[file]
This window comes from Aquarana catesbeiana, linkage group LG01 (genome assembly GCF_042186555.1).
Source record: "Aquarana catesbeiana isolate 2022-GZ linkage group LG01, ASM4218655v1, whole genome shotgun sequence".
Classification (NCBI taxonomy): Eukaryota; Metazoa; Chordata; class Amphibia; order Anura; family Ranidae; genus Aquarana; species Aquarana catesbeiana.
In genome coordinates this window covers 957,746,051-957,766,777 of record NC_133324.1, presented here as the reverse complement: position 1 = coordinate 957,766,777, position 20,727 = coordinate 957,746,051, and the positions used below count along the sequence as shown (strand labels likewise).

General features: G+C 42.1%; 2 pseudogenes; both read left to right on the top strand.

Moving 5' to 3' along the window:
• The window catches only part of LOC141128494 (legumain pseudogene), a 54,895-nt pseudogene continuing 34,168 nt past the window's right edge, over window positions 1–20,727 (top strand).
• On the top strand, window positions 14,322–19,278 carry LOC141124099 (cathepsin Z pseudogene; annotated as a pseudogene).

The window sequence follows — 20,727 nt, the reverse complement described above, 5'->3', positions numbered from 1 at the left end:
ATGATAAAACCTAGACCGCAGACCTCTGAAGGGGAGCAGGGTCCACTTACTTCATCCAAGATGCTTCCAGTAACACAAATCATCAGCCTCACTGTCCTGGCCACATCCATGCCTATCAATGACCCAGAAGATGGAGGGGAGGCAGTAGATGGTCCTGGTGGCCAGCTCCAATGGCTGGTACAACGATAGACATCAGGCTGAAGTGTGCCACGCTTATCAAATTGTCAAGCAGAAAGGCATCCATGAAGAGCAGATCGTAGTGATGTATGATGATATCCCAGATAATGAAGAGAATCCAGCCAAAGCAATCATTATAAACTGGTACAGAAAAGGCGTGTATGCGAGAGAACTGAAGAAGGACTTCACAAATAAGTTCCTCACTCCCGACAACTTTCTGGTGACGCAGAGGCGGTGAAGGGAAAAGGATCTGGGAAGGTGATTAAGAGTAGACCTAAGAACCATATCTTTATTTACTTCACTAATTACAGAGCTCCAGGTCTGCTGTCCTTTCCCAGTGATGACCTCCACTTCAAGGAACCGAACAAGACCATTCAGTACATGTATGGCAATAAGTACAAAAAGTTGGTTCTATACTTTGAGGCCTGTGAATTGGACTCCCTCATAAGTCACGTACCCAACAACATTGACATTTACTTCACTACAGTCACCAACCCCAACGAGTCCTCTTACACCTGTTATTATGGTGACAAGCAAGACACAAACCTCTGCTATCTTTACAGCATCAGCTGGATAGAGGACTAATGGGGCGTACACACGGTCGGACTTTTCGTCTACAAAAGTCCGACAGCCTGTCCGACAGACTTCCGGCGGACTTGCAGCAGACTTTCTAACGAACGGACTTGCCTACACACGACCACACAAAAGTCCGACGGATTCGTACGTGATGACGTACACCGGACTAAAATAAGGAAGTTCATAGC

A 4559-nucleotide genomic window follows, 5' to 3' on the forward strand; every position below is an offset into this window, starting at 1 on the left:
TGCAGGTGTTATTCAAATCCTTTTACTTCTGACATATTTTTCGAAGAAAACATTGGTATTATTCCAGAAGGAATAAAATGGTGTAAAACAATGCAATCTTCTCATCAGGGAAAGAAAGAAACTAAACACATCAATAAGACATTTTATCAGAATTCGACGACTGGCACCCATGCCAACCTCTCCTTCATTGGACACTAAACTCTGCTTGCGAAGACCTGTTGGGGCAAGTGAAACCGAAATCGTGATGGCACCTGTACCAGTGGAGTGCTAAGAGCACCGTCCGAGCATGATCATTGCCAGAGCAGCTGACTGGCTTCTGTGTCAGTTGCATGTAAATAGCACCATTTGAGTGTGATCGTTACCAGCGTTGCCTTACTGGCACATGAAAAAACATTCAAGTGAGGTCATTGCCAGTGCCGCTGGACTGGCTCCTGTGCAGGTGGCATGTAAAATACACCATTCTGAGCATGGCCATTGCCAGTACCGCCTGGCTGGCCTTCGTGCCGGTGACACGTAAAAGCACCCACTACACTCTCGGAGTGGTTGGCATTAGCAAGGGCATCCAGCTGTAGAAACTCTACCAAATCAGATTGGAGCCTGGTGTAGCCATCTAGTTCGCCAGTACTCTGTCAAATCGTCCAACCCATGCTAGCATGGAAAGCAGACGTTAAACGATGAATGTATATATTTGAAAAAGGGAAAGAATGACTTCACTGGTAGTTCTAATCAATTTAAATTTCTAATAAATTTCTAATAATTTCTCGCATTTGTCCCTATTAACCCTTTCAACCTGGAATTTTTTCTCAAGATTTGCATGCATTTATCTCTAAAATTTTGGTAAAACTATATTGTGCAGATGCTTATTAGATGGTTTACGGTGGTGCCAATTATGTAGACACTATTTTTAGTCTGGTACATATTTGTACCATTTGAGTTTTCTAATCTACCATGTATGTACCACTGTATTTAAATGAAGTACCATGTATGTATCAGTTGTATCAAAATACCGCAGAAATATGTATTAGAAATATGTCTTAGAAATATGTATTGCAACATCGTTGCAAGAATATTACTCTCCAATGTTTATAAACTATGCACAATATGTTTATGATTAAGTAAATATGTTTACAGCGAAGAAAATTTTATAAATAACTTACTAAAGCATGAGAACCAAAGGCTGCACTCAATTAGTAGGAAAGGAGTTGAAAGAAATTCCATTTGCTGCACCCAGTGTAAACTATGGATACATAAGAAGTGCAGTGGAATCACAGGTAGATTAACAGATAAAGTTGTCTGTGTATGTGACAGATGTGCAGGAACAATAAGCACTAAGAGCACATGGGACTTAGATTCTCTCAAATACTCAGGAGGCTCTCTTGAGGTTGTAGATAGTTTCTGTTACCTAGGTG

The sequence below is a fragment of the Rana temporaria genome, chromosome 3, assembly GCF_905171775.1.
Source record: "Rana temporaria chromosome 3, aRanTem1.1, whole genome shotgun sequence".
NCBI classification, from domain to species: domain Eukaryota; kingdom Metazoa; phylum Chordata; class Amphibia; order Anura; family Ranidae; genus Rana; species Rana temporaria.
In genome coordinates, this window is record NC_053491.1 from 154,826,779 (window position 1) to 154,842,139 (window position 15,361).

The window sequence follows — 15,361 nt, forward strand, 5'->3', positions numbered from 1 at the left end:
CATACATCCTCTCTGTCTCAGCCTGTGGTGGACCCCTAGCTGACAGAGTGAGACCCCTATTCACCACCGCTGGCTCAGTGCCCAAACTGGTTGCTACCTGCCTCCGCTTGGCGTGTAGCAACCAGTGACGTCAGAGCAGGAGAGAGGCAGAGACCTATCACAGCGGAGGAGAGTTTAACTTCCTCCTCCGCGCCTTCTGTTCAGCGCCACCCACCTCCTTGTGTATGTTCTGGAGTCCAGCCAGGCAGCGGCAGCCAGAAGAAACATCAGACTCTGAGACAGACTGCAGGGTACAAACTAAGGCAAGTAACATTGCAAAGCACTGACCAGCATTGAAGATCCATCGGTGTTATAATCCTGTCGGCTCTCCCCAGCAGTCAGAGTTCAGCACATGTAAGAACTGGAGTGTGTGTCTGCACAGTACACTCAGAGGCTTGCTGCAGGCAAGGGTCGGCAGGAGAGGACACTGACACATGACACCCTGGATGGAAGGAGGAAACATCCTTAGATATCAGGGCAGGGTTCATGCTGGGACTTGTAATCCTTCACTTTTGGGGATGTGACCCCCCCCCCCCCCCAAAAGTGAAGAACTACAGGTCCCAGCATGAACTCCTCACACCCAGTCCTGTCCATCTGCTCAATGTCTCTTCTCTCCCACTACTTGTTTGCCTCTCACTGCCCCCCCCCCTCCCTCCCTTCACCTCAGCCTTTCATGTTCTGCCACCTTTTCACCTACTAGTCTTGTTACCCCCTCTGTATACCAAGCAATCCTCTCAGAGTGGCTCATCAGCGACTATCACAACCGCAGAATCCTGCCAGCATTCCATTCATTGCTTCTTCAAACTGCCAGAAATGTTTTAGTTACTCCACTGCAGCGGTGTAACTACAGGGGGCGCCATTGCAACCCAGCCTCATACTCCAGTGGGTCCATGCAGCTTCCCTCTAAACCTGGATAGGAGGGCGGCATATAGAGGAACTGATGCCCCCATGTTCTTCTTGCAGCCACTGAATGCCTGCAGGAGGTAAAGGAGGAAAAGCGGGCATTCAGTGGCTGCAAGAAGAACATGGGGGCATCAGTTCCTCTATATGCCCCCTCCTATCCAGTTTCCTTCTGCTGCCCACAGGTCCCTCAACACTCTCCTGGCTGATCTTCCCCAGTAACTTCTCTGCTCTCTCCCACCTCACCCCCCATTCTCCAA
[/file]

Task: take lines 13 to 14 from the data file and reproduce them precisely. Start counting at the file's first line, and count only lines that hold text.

The sequence below is a fragment of the Rana temporaria genome, chromosome 3, assembly GCF_905171775.1.
Source record: "Rana temporaria chromosome 3, aRanTem1.1, whole genome shotgun sequence".